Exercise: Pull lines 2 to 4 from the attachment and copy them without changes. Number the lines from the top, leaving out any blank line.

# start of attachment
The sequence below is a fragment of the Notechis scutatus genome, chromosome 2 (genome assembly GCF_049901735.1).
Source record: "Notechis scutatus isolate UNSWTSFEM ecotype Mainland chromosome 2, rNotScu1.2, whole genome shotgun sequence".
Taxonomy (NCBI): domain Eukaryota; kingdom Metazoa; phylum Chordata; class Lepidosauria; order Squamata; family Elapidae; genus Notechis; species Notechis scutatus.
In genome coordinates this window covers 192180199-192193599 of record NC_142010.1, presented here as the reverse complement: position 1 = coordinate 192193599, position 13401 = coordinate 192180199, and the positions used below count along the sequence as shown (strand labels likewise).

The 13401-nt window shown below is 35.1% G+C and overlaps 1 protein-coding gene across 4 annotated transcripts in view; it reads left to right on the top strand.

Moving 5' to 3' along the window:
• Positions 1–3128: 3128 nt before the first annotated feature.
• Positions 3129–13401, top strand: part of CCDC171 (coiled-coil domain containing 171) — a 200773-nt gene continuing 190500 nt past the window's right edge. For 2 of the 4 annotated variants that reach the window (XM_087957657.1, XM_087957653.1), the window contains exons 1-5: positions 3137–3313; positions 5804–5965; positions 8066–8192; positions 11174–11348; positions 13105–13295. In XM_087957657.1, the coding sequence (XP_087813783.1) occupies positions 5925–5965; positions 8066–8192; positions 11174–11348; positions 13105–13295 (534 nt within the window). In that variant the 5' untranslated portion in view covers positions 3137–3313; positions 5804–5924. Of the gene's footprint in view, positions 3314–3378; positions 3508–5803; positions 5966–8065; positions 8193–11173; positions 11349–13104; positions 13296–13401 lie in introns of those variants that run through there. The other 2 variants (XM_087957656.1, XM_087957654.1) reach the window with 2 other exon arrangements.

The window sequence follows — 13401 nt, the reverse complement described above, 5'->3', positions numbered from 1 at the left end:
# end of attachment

Source record: "Notechis scutatus isolate UNSWTSFEM ecotype Mainland chromosome 2, rNotScu1.2, whole genome shotgun sequence".
Taxonomy (NCBI): domain Eukaryota; kingdom Metazoa; phylum Chordata; class Lepidosauria; order Squamata; family Elapidae; genus Notechis; species Notechis scutatus.
In genome coordinates this window covers 192180199-192193599 of record NC_142010.1, presented here as the reverse complement: position 1 = coordinate 192193599, position 13401 = coordinate 192180199, and the positions used below count along the sequence as shown (strand labels likewise).